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Turkey approves Sweden's NATO membership bid after 20-month delay

Turkey's parliament ratified Sweden's NATO membership bid on Tuesday after 20 months of delay, Reuters reports. 

Turkey's general assembly, where President Tayyip Erdogan's ruling alliance holds a majority, voted 287-55 to approve the application that Sweden first made in 2022 to bolster its security in response to Russia's full-scale invasion of Ukraine.

All NATO members need to approve applications from countries seeking to join the alliance. When Sweden and Finland asked to join in 2022, Turkey raised objections over what it said was the two countries' protection of groups it deems terrorists.

It endorsed Finland's membership in April last year but, along with Hungary, had kept Sweden waiting.

"We support NATO enlargement to improve the alliance's deterrence efforts... We hope Finland and Sweden's attitude towards fighting terrorism sets an example for our other allies," Fuat Oktay, head of parliament's foreign affairs commission and a ruling AK Party member, said during debate.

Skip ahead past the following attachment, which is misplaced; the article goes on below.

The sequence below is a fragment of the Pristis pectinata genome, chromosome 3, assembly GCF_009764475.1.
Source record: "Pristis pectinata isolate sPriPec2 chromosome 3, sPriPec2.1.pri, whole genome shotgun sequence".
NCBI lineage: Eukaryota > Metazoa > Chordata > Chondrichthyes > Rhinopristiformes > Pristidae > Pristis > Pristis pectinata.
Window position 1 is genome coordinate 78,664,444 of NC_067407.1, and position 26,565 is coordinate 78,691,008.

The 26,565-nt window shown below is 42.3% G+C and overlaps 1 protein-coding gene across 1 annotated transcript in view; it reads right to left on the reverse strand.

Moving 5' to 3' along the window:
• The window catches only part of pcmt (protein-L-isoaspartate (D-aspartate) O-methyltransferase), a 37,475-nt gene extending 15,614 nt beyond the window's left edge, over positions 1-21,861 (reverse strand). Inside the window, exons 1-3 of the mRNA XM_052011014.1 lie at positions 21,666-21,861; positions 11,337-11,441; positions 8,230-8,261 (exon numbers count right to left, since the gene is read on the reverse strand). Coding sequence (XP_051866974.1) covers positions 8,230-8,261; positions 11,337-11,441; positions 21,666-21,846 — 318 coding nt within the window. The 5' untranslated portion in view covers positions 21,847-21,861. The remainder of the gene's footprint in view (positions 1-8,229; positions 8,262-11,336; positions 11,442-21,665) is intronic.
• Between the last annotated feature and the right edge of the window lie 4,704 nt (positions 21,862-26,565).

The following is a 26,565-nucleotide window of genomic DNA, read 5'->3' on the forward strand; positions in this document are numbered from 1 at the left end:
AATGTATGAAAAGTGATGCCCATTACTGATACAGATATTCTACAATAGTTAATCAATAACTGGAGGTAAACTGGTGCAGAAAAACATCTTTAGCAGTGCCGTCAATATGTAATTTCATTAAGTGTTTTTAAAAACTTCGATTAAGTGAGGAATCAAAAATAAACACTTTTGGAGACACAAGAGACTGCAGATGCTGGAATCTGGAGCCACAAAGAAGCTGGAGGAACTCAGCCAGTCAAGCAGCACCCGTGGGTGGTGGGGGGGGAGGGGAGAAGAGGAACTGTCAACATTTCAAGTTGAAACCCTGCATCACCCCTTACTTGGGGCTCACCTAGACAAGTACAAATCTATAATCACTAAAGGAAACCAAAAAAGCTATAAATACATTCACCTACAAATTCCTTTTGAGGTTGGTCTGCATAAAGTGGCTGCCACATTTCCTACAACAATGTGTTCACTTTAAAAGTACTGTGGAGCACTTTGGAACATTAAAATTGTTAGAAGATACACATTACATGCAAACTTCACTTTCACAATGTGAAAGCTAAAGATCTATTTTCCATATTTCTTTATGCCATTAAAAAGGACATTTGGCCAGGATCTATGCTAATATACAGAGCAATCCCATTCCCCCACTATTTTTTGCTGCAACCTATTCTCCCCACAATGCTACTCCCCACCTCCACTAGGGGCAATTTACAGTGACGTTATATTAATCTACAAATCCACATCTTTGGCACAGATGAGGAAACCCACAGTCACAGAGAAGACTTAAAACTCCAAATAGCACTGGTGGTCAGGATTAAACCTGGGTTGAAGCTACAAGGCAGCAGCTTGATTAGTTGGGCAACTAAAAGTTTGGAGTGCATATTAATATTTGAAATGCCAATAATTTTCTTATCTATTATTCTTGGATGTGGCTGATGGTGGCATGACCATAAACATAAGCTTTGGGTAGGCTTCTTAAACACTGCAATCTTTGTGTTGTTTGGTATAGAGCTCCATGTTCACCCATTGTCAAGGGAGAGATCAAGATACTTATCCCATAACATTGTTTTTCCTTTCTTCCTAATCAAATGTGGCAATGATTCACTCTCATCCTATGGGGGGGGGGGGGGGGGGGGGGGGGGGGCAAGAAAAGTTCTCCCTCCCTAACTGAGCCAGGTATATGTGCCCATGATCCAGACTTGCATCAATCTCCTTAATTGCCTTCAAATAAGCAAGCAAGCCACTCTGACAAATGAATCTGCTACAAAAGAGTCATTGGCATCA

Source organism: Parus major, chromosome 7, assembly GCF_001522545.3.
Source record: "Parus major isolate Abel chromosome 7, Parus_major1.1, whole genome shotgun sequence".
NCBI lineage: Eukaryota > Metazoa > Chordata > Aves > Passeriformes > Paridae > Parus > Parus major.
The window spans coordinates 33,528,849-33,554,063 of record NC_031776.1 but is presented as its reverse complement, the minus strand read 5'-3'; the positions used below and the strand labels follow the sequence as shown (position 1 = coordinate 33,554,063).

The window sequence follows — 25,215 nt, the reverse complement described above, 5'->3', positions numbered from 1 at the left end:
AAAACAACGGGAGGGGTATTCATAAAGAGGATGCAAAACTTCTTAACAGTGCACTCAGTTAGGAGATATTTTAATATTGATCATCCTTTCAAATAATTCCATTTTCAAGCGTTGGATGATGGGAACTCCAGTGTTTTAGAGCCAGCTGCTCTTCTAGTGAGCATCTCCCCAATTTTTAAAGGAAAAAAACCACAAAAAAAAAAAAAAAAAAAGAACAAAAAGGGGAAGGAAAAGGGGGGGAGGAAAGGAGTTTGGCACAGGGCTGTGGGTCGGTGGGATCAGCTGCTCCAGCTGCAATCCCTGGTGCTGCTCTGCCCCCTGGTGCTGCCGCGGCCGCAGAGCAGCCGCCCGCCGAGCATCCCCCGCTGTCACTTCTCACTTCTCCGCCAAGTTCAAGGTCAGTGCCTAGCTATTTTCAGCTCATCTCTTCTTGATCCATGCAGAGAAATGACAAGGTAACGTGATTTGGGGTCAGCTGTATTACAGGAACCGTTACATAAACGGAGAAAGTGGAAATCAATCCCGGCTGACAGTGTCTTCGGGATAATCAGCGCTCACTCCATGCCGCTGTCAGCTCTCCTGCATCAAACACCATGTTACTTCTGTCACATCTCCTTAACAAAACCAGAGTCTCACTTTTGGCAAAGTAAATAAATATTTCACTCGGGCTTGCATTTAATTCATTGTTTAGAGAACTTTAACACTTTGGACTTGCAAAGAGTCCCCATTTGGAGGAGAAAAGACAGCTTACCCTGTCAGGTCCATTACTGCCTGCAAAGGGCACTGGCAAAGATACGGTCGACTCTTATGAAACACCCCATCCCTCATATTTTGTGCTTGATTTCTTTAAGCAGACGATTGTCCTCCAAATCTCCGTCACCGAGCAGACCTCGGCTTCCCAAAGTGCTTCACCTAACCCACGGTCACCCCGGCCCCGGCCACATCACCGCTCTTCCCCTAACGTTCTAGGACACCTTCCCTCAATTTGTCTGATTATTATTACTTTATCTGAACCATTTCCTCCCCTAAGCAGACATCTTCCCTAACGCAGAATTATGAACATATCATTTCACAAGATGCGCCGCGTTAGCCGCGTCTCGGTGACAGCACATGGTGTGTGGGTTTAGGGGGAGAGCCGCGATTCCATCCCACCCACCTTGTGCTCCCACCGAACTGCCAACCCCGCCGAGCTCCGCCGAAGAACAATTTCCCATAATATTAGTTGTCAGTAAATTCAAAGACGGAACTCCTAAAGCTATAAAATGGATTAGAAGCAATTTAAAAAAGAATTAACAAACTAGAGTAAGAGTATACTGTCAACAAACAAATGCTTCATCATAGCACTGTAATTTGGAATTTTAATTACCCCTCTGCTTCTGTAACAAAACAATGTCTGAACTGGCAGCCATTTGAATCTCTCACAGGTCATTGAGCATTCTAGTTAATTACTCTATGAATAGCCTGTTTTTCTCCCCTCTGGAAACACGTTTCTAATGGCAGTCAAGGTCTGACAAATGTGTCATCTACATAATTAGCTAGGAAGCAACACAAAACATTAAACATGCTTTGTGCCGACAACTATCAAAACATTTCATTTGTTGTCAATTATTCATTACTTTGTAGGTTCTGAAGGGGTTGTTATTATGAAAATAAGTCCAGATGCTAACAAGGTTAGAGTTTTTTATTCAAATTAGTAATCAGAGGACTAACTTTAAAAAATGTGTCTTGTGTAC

"I greatly appreciate the Turkish Parliament's decision to approve Sweden's entry into NATO today," U.S. Ambassador Jeff Flake said in a written statement on Tuesday.

He said Turkey's "commitment to the NATO Alliance clearly demonstrates our enduring partnership."

Swedish Foreign Minister Tobias Billstrom also welcomed the Turkish parliament's approval. "We now look forward to President Erdogan signing the ratification document," Billstrom said in a written statement.

Erdogan is expected to sign the legislation within days, leaving Hungary as the only member state not to have approved Sweden's accession.



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